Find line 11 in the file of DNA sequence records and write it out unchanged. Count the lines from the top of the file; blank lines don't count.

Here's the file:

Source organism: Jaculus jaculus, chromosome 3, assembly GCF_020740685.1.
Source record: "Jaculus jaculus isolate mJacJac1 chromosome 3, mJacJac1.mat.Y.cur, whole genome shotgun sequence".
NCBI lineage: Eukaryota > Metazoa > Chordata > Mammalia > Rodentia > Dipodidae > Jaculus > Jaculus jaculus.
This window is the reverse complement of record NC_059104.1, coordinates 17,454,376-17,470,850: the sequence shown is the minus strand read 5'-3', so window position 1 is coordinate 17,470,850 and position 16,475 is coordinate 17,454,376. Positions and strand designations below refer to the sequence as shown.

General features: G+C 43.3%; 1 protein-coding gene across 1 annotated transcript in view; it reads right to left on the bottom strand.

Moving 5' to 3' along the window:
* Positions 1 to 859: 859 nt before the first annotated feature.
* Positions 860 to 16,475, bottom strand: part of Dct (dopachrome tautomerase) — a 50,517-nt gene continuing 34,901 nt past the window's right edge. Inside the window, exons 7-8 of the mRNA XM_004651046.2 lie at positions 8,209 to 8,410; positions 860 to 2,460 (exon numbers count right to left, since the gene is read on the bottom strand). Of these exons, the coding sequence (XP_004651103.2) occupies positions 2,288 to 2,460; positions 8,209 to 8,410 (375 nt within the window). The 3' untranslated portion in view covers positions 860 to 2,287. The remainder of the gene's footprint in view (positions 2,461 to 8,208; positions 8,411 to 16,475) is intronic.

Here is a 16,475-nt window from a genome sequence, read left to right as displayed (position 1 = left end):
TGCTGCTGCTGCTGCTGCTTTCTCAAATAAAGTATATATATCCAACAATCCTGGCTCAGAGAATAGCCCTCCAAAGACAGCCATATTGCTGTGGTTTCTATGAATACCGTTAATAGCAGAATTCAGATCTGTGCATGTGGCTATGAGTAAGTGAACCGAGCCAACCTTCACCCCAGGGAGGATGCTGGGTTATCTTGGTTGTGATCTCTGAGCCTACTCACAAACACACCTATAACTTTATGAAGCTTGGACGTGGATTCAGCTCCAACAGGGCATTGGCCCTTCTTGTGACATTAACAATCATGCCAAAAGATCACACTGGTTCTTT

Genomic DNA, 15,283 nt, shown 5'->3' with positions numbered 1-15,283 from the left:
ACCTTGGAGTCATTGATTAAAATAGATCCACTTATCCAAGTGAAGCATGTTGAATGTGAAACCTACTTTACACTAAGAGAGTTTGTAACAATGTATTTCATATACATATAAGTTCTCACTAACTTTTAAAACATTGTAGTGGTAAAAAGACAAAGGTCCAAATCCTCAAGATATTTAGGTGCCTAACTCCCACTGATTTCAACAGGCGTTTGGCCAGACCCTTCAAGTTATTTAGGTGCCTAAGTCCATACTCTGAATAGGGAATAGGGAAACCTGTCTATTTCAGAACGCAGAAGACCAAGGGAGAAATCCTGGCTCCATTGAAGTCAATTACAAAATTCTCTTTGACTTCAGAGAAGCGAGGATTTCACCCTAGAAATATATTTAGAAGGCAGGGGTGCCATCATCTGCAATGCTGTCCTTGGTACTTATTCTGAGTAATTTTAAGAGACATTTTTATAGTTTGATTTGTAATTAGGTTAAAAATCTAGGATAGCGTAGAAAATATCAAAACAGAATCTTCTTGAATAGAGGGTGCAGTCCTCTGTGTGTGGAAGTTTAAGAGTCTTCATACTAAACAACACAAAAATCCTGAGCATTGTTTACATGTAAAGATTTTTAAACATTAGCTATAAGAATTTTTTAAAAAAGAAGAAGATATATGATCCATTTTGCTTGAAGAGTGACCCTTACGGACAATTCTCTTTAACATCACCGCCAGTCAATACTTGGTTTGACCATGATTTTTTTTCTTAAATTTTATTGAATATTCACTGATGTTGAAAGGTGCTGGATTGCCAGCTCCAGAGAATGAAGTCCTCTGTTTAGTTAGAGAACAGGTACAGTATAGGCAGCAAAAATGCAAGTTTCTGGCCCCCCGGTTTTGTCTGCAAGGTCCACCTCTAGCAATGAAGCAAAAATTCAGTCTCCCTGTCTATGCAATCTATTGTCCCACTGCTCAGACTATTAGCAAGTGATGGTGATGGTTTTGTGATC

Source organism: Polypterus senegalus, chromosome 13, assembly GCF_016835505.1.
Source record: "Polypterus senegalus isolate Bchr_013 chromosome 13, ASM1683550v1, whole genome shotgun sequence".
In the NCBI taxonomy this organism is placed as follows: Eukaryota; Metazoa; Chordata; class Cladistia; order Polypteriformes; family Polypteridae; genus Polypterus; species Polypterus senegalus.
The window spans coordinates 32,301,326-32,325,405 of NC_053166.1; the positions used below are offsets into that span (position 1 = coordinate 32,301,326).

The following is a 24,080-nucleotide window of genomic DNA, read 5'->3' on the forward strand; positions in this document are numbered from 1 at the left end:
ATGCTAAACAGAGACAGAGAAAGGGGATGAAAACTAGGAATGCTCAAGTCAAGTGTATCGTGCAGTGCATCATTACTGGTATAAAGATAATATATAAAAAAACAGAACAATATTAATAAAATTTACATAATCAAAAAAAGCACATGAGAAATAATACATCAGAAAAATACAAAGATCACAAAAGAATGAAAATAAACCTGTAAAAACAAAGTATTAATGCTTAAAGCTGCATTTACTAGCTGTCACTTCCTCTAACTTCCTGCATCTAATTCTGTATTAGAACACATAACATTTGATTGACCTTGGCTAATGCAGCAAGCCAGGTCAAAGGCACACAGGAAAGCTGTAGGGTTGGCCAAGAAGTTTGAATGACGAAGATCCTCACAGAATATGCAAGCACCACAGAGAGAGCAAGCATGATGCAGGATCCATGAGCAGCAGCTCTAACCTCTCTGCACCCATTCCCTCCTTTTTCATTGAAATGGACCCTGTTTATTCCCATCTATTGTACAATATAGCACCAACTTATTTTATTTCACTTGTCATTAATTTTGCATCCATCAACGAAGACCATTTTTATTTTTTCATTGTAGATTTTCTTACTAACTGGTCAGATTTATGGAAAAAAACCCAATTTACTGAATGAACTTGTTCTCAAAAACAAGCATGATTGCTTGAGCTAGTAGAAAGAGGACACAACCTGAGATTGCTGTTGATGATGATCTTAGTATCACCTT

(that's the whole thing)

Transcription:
Genomic DNA, 15,283 nt, shown 5'->3' with positions numbered 1-15,283 from the left: